Sunday, October 23, 2011
A brown creeper. It is a common bird in New Jersey but I usually see them at this autumnal time of year either while hiking or raking leaves.
The brown creeper is aptly named because it is brown and creeps up the tree. Unlike the nuthatch, which walks up and down trees, the creeper only goes up. When done in one tree it flies to the bottom of the next and starts creeping up again.
Watching the creeper at its business I started thinking of the names of other birds I see regularly.
The chickadee, for instance, named for its chick-a-dee-dee-dee call. Or the cardinal, in its red robes. Or the towhee, so named because that is what it calls out when alarmed.
The phoebe calls its name, a thin fib-BIT. But the tufted titmouse also has a call where it sounds like it is calling phee-BEE, and another call where it says a rough dee-dee-dee like a chickadee. I knew I was getting somewhere as a birder when I learned to tell the raucous call of the titmouse from the calmer call of the chickadee.
Then there’s the redbellied woodpecker. The first time one of these came to my friend’s feeder she told me she had seen a redheaded woodpecker. If you saw the redbellied woodpecker you’d notice the fine red that runs along the head and down the back of the neck, too. But there already is a redheaded woodpecker whose entire head is red and whose body is solid black and white. Since the redbellied has a bit of pink on its belly, that became its name.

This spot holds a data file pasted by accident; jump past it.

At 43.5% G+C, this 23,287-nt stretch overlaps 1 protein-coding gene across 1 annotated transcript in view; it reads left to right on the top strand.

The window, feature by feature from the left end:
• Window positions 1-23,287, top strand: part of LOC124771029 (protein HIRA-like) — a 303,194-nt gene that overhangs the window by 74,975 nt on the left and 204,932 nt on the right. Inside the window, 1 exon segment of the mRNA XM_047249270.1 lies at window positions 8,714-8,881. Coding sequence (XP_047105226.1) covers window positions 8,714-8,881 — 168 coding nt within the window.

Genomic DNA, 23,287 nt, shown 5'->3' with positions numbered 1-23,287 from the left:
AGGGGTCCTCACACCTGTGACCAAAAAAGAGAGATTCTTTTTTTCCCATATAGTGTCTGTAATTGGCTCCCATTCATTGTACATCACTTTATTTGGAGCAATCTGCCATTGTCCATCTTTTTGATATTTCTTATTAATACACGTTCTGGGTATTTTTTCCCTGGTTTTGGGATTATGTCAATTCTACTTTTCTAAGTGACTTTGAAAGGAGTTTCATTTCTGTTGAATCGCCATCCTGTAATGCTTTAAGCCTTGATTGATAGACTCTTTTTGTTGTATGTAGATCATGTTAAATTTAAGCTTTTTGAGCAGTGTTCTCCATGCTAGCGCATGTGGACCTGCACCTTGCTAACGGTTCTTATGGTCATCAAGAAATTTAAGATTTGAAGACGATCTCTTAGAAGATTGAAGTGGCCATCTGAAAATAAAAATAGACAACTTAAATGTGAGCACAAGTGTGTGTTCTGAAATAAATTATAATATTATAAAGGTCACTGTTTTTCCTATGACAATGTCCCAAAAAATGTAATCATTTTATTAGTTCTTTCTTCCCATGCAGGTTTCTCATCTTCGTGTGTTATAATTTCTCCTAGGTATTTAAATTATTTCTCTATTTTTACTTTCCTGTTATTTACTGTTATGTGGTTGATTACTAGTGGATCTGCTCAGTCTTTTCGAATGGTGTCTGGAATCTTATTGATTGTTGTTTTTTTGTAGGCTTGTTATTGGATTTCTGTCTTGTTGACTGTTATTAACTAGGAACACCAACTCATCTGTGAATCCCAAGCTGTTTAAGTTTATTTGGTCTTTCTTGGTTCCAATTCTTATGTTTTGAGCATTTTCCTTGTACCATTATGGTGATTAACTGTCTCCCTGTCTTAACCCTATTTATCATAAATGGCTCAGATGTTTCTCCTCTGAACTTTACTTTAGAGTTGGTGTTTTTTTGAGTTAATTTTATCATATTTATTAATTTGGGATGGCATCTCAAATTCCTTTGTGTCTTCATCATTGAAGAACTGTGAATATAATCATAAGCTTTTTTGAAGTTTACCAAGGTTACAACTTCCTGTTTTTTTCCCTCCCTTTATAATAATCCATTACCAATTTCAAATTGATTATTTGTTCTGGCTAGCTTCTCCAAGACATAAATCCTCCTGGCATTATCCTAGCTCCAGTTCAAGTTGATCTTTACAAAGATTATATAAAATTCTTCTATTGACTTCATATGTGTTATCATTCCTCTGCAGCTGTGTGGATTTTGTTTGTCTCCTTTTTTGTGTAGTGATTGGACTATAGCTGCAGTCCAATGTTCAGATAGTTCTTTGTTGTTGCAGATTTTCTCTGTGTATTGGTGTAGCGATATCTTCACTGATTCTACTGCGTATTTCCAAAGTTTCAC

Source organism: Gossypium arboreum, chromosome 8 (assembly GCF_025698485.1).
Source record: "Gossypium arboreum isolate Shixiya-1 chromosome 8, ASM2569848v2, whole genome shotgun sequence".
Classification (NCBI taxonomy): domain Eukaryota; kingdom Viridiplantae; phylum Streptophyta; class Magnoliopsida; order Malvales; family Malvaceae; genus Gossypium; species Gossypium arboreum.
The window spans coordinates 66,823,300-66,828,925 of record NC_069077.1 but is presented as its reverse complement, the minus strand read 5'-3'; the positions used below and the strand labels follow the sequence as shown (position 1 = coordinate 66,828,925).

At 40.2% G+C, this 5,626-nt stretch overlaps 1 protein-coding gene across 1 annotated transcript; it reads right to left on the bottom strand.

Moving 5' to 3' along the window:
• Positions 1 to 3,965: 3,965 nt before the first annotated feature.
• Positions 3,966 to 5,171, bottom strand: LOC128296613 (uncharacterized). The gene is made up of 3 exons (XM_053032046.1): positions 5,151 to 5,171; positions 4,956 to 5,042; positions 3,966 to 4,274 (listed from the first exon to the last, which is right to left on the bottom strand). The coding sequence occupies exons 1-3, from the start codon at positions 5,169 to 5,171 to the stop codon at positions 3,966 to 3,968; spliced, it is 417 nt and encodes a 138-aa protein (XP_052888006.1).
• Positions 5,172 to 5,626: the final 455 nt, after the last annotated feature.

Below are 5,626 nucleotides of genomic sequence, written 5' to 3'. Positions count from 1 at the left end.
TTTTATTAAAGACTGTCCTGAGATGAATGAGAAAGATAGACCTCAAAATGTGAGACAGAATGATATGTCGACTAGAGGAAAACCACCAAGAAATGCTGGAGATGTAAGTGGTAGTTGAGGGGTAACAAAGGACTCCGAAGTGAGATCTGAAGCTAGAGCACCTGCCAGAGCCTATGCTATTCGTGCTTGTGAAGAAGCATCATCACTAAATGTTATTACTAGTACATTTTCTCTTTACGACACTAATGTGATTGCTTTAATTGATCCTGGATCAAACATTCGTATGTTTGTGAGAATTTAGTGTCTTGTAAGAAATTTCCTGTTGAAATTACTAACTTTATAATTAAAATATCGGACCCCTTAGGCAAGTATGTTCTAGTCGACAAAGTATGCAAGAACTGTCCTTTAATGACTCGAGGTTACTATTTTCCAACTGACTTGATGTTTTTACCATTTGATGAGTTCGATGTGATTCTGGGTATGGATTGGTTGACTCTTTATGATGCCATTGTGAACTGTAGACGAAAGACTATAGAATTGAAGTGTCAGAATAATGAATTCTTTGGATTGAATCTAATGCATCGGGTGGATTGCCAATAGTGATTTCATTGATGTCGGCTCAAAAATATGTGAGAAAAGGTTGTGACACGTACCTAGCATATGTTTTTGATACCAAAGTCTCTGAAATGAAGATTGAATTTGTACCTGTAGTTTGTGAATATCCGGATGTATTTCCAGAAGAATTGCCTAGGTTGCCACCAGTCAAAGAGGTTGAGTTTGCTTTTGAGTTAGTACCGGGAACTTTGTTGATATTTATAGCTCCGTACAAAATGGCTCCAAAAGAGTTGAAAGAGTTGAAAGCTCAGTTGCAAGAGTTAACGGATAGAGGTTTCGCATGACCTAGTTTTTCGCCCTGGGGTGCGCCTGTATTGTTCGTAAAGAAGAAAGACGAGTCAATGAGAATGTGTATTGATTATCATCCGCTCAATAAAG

Black-throated blue, black-throated green and yellow warblers are aptly named for their plumage but warblers generally don’t warble. Palm warblers don’t live in palms, prairie warblers don’t stay in the prairie and the Cape May, Tennessee, Nashville and Kentucky warblers are more likely to be seen in New Hampshire than the states where they were allegedly first seen.
The harlequin duck is one of my favorites, unique in its clownlike coloring. But how did the duck now known as the longtailed duck get its first name of "old squaw?"
There’s the bluebird and louder and larger jay, which is also blue and usually called a blue jay. According to Diana Wells’ “100 Birds and How They Got Their Names,” jay comes from the old French word “jai” and likely refers to the bird’s “gay” plumage.
The catbird has a mewing call that can sound like a cat while its cousin the mockingbird uses the calls of other birds as though to mock them. (One can listen to a mockingbird and get an idea of what other birds are in the neighborhood.)
All very interesting, albeit confusing. The sad part is, most of the time a birder could care less about the bird‘s name and how it got there as long as he or she can put a check next to it on a life list.
It took a brown creeper to remind me to not only look at the bird but think about it, too.